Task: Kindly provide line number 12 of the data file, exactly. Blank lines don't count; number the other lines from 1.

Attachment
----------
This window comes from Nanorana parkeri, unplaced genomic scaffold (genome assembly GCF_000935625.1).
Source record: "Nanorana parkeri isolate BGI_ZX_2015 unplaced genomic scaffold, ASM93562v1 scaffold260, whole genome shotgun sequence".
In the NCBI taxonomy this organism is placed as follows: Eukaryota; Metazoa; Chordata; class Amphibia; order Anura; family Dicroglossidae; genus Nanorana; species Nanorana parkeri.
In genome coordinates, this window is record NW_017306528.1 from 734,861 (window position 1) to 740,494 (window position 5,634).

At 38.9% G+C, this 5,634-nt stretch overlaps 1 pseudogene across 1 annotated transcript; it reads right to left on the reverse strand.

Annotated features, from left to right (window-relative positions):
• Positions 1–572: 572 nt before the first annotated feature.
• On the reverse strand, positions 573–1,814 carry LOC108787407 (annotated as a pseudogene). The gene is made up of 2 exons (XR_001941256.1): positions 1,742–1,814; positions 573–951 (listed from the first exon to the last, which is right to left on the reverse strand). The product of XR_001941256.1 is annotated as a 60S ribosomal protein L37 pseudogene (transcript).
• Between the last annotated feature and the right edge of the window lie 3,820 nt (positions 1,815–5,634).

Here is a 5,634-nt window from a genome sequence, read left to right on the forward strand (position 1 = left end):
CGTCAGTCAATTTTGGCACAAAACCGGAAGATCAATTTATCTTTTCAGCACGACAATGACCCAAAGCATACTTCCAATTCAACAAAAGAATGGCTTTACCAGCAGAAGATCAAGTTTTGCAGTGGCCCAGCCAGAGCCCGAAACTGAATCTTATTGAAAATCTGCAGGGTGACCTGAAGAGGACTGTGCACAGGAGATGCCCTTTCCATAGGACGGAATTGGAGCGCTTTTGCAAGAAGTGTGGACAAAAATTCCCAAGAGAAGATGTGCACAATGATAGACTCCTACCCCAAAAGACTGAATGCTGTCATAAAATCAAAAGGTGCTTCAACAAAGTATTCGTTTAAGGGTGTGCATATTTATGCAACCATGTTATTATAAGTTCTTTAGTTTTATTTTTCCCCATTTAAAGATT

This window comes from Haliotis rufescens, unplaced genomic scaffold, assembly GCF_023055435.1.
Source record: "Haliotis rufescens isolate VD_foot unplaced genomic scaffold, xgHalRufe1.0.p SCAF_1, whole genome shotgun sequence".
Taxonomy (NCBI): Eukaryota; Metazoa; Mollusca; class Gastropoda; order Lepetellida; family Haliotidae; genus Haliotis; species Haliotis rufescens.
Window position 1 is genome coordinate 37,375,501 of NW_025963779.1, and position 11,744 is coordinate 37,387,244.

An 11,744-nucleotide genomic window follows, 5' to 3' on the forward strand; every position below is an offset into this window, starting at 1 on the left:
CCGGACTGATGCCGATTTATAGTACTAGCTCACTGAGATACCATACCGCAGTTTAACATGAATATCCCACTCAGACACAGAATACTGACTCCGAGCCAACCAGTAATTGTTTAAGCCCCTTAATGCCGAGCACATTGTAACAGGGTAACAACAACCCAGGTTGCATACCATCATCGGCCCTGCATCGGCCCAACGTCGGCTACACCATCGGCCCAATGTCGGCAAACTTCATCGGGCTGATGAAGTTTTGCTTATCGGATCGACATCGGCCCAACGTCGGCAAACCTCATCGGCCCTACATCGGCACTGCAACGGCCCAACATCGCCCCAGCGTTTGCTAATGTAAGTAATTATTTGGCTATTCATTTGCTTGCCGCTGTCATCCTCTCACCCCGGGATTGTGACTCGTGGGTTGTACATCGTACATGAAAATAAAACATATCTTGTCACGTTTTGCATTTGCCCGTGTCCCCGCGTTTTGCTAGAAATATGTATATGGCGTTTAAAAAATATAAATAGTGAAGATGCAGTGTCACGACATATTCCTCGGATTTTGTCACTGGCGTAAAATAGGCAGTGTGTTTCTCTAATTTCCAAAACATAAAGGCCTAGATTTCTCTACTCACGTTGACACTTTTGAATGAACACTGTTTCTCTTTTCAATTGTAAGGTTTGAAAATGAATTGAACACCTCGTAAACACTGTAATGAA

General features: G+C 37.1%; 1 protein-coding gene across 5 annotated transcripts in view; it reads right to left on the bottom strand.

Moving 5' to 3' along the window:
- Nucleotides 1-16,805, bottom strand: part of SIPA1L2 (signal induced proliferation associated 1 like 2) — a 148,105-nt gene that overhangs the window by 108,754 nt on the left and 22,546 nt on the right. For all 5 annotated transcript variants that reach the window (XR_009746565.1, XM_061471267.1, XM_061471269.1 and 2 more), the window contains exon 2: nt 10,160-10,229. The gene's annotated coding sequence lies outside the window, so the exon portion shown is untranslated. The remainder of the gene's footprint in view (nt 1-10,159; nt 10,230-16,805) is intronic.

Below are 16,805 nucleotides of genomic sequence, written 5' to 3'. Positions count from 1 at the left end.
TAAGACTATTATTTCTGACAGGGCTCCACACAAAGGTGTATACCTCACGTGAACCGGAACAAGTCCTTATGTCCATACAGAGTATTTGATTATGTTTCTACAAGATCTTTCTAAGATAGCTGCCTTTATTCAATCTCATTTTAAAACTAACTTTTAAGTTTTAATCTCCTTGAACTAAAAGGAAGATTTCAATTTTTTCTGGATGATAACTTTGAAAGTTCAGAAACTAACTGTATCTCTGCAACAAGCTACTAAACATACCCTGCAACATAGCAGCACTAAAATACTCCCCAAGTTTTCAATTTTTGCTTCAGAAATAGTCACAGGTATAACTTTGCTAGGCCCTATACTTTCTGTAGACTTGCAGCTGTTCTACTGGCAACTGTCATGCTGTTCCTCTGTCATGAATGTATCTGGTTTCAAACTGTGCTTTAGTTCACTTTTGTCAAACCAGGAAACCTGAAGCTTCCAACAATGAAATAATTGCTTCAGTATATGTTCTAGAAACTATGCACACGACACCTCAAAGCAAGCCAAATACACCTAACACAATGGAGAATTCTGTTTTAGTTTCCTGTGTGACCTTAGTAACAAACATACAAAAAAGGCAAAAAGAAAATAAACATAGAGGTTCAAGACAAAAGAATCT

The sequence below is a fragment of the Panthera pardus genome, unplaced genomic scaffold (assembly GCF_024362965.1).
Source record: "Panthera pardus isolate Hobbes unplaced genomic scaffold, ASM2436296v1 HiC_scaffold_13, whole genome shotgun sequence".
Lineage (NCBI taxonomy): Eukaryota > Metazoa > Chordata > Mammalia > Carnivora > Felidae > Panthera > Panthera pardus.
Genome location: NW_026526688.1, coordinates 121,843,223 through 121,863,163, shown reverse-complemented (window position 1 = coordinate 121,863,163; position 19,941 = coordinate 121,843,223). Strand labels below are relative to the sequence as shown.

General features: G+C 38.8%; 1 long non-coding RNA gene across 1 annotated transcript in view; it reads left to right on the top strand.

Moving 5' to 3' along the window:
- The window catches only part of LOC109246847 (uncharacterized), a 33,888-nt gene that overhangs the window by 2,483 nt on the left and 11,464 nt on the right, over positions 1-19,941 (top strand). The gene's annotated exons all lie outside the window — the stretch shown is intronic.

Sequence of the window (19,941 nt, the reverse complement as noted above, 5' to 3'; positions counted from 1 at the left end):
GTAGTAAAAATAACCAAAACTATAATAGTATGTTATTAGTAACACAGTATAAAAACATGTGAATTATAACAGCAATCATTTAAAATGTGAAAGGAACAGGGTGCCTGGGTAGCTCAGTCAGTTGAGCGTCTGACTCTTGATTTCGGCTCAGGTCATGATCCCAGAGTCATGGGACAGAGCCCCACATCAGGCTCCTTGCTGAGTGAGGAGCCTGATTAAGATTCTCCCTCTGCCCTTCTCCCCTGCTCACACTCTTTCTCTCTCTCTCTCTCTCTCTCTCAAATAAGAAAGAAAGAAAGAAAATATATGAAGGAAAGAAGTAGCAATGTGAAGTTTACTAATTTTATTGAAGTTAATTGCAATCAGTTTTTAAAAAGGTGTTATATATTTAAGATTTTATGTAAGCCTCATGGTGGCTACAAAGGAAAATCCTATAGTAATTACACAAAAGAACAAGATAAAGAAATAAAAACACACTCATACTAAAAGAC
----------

This window comes from Haliotis rufescens, unplaced genomic scaffold, assembly GCF_023055435.1.